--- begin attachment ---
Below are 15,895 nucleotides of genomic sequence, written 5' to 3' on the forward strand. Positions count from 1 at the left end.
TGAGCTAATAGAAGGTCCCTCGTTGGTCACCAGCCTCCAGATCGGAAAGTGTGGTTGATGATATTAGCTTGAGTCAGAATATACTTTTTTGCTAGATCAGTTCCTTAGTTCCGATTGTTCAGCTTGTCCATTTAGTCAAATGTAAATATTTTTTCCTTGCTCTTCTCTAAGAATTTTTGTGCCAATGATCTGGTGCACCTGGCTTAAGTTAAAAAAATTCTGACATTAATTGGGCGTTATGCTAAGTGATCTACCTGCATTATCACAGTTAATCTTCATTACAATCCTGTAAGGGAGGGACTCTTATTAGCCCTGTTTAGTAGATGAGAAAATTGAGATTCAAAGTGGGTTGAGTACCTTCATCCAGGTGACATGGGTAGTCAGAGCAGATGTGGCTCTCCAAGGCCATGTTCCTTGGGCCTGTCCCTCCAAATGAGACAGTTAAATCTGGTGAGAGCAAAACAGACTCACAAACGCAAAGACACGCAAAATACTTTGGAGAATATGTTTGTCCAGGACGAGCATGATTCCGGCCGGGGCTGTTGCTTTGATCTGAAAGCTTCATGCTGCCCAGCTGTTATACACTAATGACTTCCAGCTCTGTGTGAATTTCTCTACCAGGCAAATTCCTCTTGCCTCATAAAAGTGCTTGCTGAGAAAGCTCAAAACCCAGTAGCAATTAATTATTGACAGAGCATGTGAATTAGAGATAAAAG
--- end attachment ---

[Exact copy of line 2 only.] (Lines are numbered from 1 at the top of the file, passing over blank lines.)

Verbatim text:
TGAGCTAATAGAAGGTCCCTCGTTGGTCACCAGCCTCCAGATCGGAAAGTGTGGTTGATGATATTAGCTTGAGTCAGAATATACTTTTTTGCTAGATCAGTTCCTTAGTTCCGATTGTTCAGCTTGTCCATTTAGTCAAATGTAAATATTTTTTCCTTGCTCTTCTCTAAGAATTTTTGTGCCAATGATCTGGTGCACCTGGCTTAAGTTAAAAAAATTCTGACATTAATTGGGCGTTATGCTAAGTGATCTACCTGCATTATCACAGTTAATCTTCATTACAATCCTGTAAGGGAGGGACTCTTATTAGCCCTGTTTAGTAGATGAGAAAATTGAGATTCAAAGTGGGTTGAGTACCTTCATCCAGGTGACATGGGTAGTCAGAGCAGATGTGGCTCTCCAAGGCCATGTTCCTTGGGCCTGTCCCTCCAAATGAGACAGTTAAATCTGGTGAGAGCAAAACAGACTCACAAACGCAAAGACACGCAAAATACTTTGGAGAATATGTTTGTCCAGGACGAGCATGATTCCGGCCGGGGCTGTTGCTTTGATCTGAAAGCTTCATGCTGCCCAGCTGTTATACACTAATGACTTCCAGCTCTGTGTGAATTTCTCTACCAGGCAAATTCCTCTTGCCTCATAAAAGTGCTTGCTGAGAAAGCTCAAAACCCAGTAGCAATTAATTATTGACAGAGCATGTGAATTAGAGATAAAAG